The objectives of this study were to assess whether fungal exposure modulates the effect of variants in CHIT1, CHIA, and CHI3L1 and one CHIT1 duplication on emergency department visits and hospitalizations from asthma. We hypothesized that exposure to fungi, as a source of environmental chitin exposure, would influence the association of single nucleotide polymorphisms (SNPs) in the genes of chitinases and chitinase-like protein because these genes have been found to be associated with asthma severity, fungal exposure is known to be associated with asthma symptoms, and higher fungal levels suggest higher chitin levels. Our secondary objectives were to assess whether fungal exposure modulates the association of these SNPs and changes in lung physiology that are associated with asthma or allergy-related phenotypes.
We used data from the Childhood Asthma Management Program (CAMP), a multicenter trial that enrolled children between the ages of 5 and 12 years with mild to moderate persistent asthma between 1993 and 1995 (14). We included data from 395 white subjects and their parents. Subjects were randomly assigned to receive budesonide, nedocromil, or placebo and were followed every 2 to 4 months for 4 years to study the long-term use of the medications. Details of this study have been previously published (14). The institutional review board at each of the eight participating institutions approved the study and parents or guardians of the subjects gave informed consent (14).
Mold measures (an index of fungal exposure) in the home environment were taken by research assistants. Details have been described previously (14, 15). Briefly, during a study visit, a CAMP-certified technician used a vacuum cleaner (Douglas Redivac model 6735; Scott-Fetzer, Walnut Ridge, AZ) fitted with a disposable filter to collect a dust sample 2 m2 from the upper part of the patient's mattress cover, 1 m2 of bedroom floor or carpet, 1 m2 of living room–family room floor or carpet, 1 m2 of the kitchen floor, and a major item of upholstered furniture to which the child was exposed. Each area was vacuumed for 2 minutes. The specimens were shipped frozen to the Dermatology Allergy Clinical Immunology Laboratory at Johns Hopkins University, Baltimore, MD, where they were analyzed. An agar plate was streaked for enumeration of mold colonies, and the colonies were not further identified. The mold colonies were reported in units per gram of house dust. We chose to stratify the mold levels by greater than or less than or equal to 25,000 units per gram as used in a previous CAMP study (15).
At each study visit, which occurred every 4 months, subjects reported on the number of hospitalizations and emergency department visits they had experienced since the last study visit (16). Research assistants obtained spirometry measurements on the subjects both before and after a bronchodilator at each study visit. Bronchodilator response was calculated at each visit as FEV1 ([postbronchodilator FEV1 – prebronchodilator FEV1]/prebronchodilator FEV1). Each year, the subjects' airway responsiveness to methacholine was measured by calculating the concentration of methacholine that caused a 20% decrease in the FEV1. The concentration that provoked a 20% decrease from postdiluent FEV 1 was obtained by linear interpolation of logarithmic dose–response curve expressed as PC 20 . Additional demographic information was obtained at an initial prerandomization study visit.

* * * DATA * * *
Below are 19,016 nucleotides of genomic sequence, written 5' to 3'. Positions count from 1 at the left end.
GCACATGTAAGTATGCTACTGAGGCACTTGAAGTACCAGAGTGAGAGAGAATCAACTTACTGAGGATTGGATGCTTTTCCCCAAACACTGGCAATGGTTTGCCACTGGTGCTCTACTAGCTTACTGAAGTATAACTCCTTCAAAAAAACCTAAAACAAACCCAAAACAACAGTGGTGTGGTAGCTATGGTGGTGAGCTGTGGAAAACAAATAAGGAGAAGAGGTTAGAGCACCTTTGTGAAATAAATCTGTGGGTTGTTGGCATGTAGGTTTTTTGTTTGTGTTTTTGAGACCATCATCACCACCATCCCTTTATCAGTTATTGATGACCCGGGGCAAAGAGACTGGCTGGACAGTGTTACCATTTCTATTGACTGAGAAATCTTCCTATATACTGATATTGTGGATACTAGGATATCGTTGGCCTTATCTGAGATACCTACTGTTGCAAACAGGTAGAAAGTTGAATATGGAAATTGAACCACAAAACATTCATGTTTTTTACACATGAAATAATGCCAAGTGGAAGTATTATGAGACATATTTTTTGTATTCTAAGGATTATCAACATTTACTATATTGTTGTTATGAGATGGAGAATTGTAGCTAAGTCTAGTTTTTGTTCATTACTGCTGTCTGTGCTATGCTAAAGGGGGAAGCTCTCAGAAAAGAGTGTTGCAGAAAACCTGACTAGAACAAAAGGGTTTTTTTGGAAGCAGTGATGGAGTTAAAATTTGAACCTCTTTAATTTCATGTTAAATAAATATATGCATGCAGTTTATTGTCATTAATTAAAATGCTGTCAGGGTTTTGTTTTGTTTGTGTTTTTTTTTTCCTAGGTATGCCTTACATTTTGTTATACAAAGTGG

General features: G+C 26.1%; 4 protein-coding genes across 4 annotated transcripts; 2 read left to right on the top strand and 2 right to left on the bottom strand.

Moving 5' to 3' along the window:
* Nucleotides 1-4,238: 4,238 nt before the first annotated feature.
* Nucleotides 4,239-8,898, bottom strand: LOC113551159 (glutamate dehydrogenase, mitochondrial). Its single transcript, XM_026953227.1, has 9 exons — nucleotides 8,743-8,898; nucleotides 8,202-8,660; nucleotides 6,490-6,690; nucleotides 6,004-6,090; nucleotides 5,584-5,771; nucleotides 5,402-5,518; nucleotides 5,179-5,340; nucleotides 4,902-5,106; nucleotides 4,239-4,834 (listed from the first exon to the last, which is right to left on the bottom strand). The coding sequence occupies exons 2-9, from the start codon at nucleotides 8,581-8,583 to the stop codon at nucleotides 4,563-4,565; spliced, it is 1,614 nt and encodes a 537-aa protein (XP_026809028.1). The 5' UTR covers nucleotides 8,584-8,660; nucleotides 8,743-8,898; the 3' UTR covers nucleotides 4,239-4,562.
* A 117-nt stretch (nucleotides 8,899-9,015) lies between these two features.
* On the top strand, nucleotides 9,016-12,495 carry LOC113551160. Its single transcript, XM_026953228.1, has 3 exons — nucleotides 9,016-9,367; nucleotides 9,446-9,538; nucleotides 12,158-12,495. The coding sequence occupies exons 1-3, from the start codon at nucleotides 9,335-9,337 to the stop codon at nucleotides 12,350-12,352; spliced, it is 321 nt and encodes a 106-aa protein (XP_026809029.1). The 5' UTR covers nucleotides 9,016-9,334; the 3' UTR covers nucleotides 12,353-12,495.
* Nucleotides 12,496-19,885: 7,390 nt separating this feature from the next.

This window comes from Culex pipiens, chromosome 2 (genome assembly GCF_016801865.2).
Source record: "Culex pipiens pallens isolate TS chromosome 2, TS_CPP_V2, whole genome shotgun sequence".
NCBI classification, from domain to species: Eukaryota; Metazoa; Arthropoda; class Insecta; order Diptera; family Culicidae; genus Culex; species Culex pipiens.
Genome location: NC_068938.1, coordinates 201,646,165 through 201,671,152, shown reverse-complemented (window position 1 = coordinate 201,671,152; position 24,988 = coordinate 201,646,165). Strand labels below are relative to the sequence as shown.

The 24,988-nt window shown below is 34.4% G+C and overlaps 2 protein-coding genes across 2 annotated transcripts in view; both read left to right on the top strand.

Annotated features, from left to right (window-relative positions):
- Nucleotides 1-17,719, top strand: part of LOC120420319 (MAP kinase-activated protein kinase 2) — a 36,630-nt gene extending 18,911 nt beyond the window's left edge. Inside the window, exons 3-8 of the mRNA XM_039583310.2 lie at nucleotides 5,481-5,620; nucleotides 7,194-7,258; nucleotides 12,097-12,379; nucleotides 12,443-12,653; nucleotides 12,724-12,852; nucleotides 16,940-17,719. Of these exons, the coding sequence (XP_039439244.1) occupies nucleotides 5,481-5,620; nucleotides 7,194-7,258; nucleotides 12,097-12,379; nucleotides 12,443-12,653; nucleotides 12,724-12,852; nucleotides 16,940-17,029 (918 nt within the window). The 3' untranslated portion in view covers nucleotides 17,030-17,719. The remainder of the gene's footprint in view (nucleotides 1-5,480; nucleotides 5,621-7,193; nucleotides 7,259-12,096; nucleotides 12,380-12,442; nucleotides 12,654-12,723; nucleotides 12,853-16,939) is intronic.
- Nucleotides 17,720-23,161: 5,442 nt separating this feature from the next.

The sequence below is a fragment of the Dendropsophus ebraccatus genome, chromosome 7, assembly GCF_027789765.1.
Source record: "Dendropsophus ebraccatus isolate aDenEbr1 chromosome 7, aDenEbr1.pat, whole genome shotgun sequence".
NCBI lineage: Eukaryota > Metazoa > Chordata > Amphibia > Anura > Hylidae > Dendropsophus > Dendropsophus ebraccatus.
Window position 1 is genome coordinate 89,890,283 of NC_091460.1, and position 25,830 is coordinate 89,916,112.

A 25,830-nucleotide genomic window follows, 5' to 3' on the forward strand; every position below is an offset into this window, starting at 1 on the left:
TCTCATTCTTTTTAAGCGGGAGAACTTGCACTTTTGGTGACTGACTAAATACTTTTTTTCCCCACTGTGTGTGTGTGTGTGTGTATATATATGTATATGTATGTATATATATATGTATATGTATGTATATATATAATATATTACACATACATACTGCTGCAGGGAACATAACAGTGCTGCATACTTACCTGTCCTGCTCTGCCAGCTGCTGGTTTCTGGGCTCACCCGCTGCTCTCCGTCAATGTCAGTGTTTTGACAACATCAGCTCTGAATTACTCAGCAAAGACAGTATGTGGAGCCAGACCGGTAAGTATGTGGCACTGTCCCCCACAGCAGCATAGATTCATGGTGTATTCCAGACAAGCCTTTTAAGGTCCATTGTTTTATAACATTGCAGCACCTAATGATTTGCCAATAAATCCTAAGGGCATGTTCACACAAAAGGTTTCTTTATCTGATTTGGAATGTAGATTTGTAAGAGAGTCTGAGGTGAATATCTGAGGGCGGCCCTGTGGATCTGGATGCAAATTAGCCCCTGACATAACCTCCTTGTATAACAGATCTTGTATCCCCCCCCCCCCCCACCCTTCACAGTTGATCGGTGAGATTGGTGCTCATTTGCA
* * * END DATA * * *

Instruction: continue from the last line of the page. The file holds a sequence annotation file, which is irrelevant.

SNPs in CHIT1, CHIA, and CHI3L1 were genotyped, in addition to a CHIT1 duplication, which has been previously studied (17). SNPs in CAMP were genotyped using the Infinium HumanHap550 genotyping at Illumina (San Diego, CA). Genotyping quality was evaluated using the program PLINK (V1.01). SNPs with low Illumina gencall scores, poor completion rates, or four or more parent–offspring genotyped inconsistencies were dropped. Using the Basic Local Alignment Search Tool, SNPs were further limited to those whose flanking sequences were reliably mapped to unique autosomal locations in the hg17 reference genome sequence. Mitochondrial and sex-linked markers were not included. The CHIT1 fragment analysis was performed using the Applied Biosystems 3100 Genetic Analyzer platform. Primers CHIT1_A1FGTCTGGATGAGGGGGTATCG-FAM and CHIT1 A1RGTTTCTTCCCTGCACAGGTCAGCTATC were used to polymerase chain reaction amplify the region containing the 24-bp duplication, and peaks were analyzed with Applied Biosystems GeneMapper software (Carlsbad, CA). Genotyping completion rate was 94%.
Family-based association test generalized estimating equations (FBAT-GEE) is a method that has the ability to use genetic data from family members to assess potential associations between a disease phenotype and a gene allele (18, 19). This methodology has been robust in identifying the associations between SNPs with complex diseases, particularly in genome-wide association studies. We performed association analyses for each SNP and each phenotype using the FBAT-GEE approach, which has been described previously (20). We used Vansteelandt and coworkers' method (21), which uses causal inference to derive estimating equations that generate an estimate of the main genetic effect, β1, and the gene-by-environment interaction, β2, after accounting for the main genetic effect. The general principle behind FBAT interaction is that after removing the overall main genetic effect, the phenotype should not depend on the genotypes conditional on the environmental exposure under the null hypothesis (22).